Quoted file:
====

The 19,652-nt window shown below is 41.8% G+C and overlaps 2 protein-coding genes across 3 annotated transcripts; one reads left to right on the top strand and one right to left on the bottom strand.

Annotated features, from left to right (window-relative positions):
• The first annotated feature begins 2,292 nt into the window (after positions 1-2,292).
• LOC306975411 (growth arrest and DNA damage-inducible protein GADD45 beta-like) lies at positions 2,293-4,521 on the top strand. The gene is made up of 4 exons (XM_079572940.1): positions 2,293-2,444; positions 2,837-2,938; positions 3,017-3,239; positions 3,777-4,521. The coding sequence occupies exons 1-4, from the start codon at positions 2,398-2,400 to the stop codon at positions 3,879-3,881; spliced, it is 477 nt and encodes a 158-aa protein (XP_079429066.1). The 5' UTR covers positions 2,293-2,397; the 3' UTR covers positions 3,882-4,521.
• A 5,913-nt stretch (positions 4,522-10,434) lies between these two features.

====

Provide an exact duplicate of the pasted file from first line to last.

The 19,652-nt window shown below is 41.8% G+C and overlaps 2 protein-coding genes across 3 annotated transcripts; one reads left to right on the top strand and one right to left on the bottom strand.

Annotated features, from left to right (window-relative positions):
• The first annotated feature begins 2,292 nt into the window (after positions 1-2,292).
• LOC306975411 (growth arrest and DNA damage-inducible protein GADD45 beta-like) lies at positions 2,293-4,521 on the top strand. The gene is made up of 4 exons (XM_079572940.1): positions 2,293-2,444; positions 2,837-2,938; positions 3,017-3,239; positions 3,777-4,521. The coding sequence occupies exons 1-4, from the start codon at positions 2,398-2,400 to the stop codon at positions 3,879-3,881; spliced, it is 477 nt and encodes a 158-aa protein (XP_079429066.1). The 5' UTR covers positions 2,293-2,397; the 3' UTR covers positions 3,882-4,521.
• A 5,913-nt stretch (positions 4,522-10,434) lies between these two features.